How to Screen Yourself for Ovarian Cancer

19 Aug 2021

Managing your risk for ovarian cancer involves being aware of the signs, symptoms and monitoring those changes in your body. There isn’t a screening test for ovarian cancer, so the best thing you can do is know your body. There are a few things that can increase your risk of ovarian cancer: 

  • Age Women over 50 have an increased risk of ovarian cancer.
  • Obesity Women with a BMI of 30 or more and those with a high fat diet are at higher risk
  • of ovarian cancer.
  • Family history Incidence of breast or ovarian cancer in other women in your family increases your risk.
  • Your history If you have had breast cancer before, your risk for ovarian cancer is also increased.
  • Genetics If you carry BRCA1 or BRCA2 gene mutations, you have a higher risk or ovarian cancer.
  • Hormone replacement therapy (HRT) – If you have taken estrogen-only HRT post menopause, your risk is increased.
  • Reproductive history Risk of ovarian cancer decreases with each full-term pregnancy, especially if you have breast fed.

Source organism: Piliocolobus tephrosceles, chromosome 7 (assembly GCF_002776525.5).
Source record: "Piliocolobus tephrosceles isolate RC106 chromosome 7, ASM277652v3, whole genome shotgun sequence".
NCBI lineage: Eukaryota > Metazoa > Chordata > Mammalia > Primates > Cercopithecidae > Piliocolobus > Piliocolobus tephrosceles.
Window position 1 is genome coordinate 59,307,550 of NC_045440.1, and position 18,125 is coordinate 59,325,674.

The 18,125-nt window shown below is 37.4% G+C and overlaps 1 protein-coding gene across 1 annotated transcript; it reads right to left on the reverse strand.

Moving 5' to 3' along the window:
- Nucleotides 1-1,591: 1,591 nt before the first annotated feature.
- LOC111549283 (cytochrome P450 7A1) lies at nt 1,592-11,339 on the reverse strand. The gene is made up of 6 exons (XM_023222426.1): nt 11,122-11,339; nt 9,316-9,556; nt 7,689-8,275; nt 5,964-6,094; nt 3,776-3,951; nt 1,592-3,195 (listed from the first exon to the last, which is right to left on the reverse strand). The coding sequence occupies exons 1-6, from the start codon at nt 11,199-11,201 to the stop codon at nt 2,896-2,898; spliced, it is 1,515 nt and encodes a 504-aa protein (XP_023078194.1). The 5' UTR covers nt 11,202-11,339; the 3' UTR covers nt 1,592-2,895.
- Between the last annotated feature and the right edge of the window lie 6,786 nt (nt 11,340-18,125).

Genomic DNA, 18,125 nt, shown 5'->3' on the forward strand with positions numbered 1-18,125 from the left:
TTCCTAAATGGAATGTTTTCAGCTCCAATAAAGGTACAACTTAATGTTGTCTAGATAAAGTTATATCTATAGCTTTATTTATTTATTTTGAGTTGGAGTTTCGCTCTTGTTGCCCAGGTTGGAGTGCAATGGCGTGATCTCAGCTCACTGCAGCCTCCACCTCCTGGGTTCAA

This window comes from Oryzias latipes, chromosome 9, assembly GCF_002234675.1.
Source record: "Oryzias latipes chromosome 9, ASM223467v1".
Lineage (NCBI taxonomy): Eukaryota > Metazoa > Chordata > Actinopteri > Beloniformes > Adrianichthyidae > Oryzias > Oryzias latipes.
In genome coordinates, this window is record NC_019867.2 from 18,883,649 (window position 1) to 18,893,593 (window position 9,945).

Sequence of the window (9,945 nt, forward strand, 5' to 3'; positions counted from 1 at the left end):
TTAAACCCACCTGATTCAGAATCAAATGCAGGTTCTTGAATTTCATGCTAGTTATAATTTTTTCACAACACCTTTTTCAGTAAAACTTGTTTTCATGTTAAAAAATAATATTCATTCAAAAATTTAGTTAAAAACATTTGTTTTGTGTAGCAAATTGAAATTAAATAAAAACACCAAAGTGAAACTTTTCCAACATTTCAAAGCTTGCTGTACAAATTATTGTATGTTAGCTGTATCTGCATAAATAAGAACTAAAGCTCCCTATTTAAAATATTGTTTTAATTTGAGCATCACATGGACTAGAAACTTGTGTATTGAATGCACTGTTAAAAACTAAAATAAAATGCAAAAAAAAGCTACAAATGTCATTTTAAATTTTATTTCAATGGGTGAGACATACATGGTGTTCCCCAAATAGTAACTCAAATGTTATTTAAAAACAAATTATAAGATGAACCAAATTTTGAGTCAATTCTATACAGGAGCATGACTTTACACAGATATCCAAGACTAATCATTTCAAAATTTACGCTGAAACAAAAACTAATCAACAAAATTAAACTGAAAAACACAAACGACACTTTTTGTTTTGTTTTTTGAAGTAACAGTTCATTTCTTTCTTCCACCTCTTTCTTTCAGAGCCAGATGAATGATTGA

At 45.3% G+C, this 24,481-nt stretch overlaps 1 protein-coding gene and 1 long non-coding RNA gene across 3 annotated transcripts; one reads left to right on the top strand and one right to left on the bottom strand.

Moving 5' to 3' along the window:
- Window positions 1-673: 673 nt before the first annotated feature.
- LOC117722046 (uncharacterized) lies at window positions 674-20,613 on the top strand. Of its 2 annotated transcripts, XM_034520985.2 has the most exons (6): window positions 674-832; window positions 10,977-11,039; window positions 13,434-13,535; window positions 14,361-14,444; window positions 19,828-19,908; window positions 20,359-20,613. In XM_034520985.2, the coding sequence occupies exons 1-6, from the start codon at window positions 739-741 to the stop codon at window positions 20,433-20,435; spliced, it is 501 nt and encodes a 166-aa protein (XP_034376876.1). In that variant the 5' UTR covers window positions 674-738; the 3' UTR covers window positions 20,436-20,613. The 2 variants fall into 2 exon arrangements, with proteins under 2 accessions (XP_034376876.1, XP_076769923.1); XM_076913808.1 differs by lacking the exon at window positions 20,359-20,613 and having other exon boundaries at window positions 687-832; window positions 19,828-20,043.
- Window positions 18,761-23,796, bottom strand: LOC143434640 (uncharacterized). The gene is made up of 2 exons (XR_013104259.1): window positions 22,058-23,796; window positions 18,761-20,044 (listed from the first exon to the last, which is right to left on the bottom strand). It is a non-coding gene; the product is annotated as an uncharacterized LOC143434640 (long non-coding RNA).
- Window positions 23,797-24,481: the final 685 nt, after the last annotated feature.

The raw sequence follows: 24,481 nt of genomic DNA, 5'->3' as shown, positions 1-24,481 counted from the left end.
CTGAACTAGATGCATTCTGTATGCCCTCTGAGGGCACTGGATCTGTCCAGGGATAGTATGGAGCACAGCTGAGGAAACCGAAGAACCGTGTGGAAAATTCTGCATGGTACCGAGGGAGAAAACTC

• Birth control The use of oral contraceptives (The Pill) decreases your risk of ovarian cancer.
  • Surgery If you have had a tubal ligation (your tubes tied) or a hysterectomy your risk of ovarian cancer is decreased. 

You need to know your body and what is normal for you. It just takes simple things such as:

  • Knowing how much food it takes for you to be full.
  • How often you normally use the bathroom.
  • What kind of vaginal discharge is normal for you?
  • What a ‘gassy’ tummy feels like and how long it would normally last

If you have any questions or concerns, always contact your GP. If you ́re still concerned about persistent symptoms get a second opinion. 

Know your symptoms

There are lists of symptoms that are common to ovarian cancer. These usually occur suddenly and persistently get worse over time:

  • Abdominal or pelvic pain.
  • Difficulty eating or filling more quickly than usual.
  • Loss of appetite.
  • Sudden or persistent bloating, this might feel like pressure from the inside.
  • Urinary abnormalities - using the bathroom more frequently or needing to go more urgently than usual.
  • Abnormal vaginal bleeding or discharge.
  • Persistent fatigue.
  • Pain during intercourse.

These symptoms may seem hard to differentiate from other less serious problems (such as digestion issues or a urinary tract infection). However, if you know your body and what kind of pain is normal, you will be able to identify when these kinds of symptoms are occurring in an unusual combination or are abnormally persistent.


If any of these symptoms occur in a way that is unusual for you, contact your GP as soon as possible.